From that first nest in 1998, trumpeter swans’ numbers have been on a slow and steady incline: Iowa had 55 nesting pairs last year, and there are currently 18 active breeding pair sites around the state. Since that first hatch in 1998, 699 known trumpeter swan nests have occurred in Iowa.
“Here in the 5-county area that surrounds Mason City has the highest nesting density in the state,” Hoffman said.
“We also receive swans in from about 10 zoos around the country that donate their cygnets,” Hoffman said. “So those cygnets that are raised in captivity here in Iowa are from zoos, like Blank Park Zoo, for example, then those cygnets are the ones that get released out in the wild.”
Many of the swans in captivity have been injured in the wild and weren’t able to return, so they’re used for breeding to grow the population. A total of 71 wild, free-flying trumpeter swans have been captured, banded and released in Iowa since 1997.
Twenty trumpeter swans were released in Iowa in 2019, making for a total of 1,218 trumpeters released to date.
In January 2020, 3,918 trumpeters were tallied in 51 out of 99 Iowa counties during the mid-winter waterfowl survey. That’s up from 2,470 trumpeters tallied in 40 of 99 counties in January 2019, and 1,219 in January 2018.
If you build it, they will come
Trumpeter swans depend on wetlands with good water quality.
They typically do well in shallow, knee-deep waters, and their diets consist of aquatic plants like tubers. They fancy duckweed, a small plant that floats on the water’s surface, as well as arrowhead (also known as duck potatoes), a bitter tuber about the size of a marble. They eat insects, invertebrates, but rarely proteins like fish. They’ve also been witnessed adapting to what resources are most readily available: some have been seen eating leftover grain, rice and soybeans across the country.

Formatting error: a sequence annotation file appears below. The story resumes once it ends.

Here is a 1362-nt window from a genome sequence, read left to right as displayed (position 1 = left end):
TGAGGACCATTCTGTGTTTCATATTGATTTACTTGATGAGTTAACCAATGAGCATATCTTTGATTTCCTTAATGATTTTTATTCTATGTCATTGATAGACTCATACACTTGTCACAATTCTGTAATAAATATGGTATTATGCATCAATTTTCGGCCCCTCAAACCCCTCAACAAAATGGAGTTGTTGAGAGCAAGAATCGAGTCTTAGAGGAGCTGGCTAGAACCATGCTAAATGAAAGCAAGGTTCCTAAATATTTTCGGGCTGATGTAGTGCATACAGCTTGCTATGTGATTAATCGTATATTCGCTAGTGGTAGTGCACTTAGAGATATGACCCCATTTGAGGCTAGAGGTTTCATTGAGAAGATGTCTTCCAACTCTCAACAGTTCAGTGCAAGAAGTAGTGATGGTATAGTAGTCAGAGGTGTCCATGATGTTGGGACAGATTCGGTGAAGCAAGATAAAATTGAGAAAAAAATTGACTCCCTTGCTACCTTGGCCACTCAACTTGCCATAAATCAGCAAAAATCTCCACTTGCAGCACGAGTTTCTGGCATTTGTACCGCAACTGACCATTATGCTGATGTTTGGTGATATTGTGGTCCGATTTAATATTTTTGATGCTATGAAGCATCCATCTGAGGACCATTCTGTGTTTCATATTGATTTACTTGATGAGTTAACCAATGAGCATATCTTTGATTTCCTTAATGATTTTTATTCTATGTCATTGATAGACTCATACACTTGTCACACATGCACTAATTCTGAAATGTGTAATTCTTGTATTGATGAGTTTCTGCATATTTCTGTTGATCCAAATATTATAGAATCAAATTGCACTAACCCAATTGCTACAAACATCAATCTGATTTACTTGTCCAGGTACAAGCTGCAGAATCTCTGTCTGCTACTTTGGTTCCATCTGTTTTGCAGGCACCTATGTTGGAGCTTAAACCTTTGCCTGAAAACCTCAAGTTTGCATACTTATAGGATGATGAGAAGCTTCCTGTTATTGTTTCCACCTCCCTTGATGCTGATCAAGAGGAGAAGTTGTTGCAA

Trumpeter swans can thrive if they have access to enough quality habitat. But in Iowa, the most physically altered state in the nation, that hasn’t been easy to come by; 98% of what once were wetlands in Iowa have been erased.
“That’s a really big part of the demise — loss of habitat,” Hoffman said. “Wetlands are critical for our water quality and trumpeter swans here in Iowa.”
Wetlands’ futures remain in flux. In January, the Trump administration ended federal protection for many of the nation’s millions of miles of waterways, including wetlands, leaving many ecosystems nationwide vulnerable to pollution and development projects.
Meanwhile, Gov. Kim Reynolds has been discussing her plan for the Invest in Iowa Act, which would channel a portion of Iowa sales tax funds to improve water quality, conservation and outdoor recreation.
“Any habitat loss is going to be detrimental, not only to the animals, but also to our water quality here in the state,” said Hoffman.
Humans can stand to benefit from quality wetland habitats as well. They filter pollutants from water – like Mother Nature’s kidneys, Hoffman says – and they take in water like a sponge, which helps mitigate flooding.